Last night, Ted slept through the night. Well, as close to through the night as he ever does, which means he didn't stir until 4am, when he got in with me, and then woke up for good around 6. I went to bed at 11pm, which means I slept undisturbed for five hours, the single longest stretch I have had in more than two years.
Yes, as many of you will know, Ted is a hard-core non-sleeper. When he was tiny, around four months, he began what Tom and I now refer to as the twilight time… a six-month stretch where he woke every 45 minutes to an hour from the time we put him down until the morning. For most of that time, Tom was his primary carer, and I was working full-time.
It is apparently illegal under the Geneva Convention to use sleep deprivation as a torture technique, so we took a kind of perverse pleasure in thinking that there were probably prisoners in Guantanamo Bay having an easier time than we were. If you’ve not experienced it, let me tell you that extreme tiredness feels like flu. Your joints ache, you feel feverish, your skin is sensitive and you’re convinced you’re coming down with a virus. That is until the instrument of your torture shows you some mercy and you get a few hours’ sleep, whereupon your symptoms disappear immediately.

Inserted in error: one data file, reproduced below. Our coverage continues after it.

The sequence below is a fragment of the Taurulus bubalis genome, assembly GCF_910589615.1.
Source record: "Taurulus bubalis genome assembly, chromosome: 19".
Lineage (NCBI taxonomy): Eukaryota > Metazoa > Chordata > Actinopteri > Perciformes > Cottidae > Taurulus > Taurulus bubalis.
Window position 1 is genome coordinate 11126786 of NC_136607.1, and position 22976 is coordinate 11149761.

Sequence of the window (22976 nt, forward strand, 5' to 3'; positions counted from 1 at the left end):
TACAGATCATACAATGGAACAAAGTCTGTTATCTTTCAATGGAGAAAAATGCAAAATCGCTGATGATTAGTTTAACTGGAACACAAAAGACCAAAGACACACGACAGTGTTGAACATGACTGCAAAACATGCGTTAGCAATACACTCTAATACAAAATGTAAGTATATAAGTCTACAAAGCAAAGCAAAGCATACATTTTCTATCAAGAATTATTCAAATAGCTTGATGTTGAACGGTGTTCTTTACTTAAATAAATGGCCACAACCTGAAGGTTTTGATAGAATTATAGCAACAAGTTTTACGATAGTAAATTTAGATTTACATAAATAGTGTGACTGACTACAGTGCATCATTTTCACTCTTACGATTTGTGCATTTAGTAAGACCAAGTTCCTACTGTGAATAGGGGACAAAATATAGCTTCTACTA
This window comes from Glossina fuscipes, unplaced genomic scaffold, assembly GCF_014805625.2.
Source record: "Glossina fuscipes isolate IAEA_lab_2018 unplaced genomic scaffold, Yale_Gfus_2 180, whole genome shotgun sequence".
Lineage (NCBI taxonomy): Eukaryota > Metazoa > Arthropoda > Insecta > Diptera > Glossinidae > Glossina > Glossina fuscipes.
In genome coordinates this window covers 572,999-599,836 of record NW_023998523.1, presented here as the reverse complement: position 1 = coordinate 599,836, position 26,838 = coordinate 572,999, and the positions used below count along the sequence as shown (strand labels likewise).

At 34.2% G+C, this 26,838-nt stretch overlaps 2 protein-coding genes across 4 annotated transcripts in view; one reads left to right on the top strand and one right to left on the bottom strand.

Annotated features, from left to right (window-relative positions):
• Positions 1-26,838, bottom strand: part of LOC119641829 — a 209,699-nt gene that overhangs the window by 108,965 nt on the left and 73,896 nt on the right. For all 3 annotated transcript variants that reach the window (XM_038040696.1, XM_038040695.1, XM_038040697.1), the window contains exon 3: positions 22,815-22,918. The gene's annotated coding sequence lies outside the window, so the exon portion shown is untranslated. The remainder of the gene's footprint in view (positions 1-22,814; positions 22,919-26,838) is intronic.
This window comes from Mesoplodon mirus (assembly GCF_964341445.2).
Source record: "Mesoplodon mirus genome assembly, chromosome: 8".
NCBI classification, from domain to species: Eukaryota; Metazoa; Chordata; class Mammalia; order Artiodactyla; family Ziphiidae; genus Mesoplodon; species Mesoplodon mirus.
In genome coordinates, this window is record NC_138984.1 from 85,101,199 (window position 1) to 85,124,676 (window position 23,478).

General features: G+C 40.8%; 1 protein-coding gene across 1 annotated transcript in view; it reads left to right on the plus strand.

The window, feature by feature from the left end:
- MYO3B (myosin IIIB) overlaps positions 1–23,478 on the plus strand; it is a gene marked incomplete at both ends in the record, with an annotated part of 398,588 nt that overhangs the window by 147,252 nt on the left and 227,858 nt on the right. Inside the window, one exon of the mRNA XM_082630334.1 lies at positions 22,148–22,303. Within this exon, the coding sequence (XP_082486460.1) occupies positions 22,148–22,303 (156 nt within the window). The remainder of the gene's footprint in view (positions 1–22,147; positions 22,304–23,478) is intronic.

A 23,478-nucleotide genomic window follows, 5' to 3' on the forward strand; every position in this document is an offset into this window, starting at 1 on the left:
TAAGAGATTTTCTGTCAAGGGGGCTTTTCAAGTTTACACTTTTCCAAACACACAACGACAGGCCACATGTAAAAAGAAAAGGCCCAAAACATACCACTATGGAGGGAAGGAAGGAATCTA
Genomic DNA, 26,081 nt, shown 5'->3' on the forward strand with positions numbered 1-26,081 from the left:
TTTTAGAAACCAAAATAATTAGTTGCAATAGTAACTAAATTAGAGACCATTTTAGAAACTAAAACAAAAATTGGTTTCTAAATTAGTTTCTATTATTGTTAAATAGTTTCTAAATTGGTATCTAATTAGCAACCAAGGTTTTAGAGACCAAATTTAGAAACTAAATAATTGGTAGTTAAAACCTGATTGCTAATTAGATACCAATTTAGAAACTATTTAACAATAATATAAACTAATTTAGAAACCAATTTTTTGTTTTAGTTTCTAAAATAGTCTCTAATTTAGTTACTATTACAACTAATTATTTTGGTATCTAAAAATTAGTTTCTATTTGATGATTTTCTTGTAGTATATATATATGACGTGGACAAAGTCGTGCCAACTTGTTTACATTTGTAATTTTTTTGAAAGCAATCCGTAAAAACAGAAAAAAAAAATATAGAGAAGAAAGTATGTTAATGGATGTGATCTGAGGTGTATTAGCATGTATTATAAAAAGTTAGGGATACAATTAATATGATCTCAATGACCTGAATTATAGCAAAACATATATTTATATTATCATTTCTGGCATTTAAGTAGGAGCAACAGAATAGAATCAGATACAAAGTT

Everyone we know has had an opinion on what we should do about it, from co-sleeping to shutting him in another room and letting him scream it out. We’ve done loads of research, sought professional advice and tried quite a few things, none of which have worked long-term, and ultimately we’ve just decided that this is who he is. He’s a light sleeper, easily disturbed, and needs less sleep than most children (and many adults). Still, he’s better now… not a great sleeper, but better than the bad old nights. From waking 11 times a night, he’s down to once or twice, and ultimately, he’ll grow out of it. If there’s one thing having an older child teaches you, it’s that this too shall pass. Every phase they go through that you agonise over, Google, join a discussion forum about… well, most of them will be gone before you know it. I’ve never met a teenager that didn't sleep through the night. So in ten years’ time, I should be getting my full eight hours. It’s a scant comfort, but it’s all I’ve got.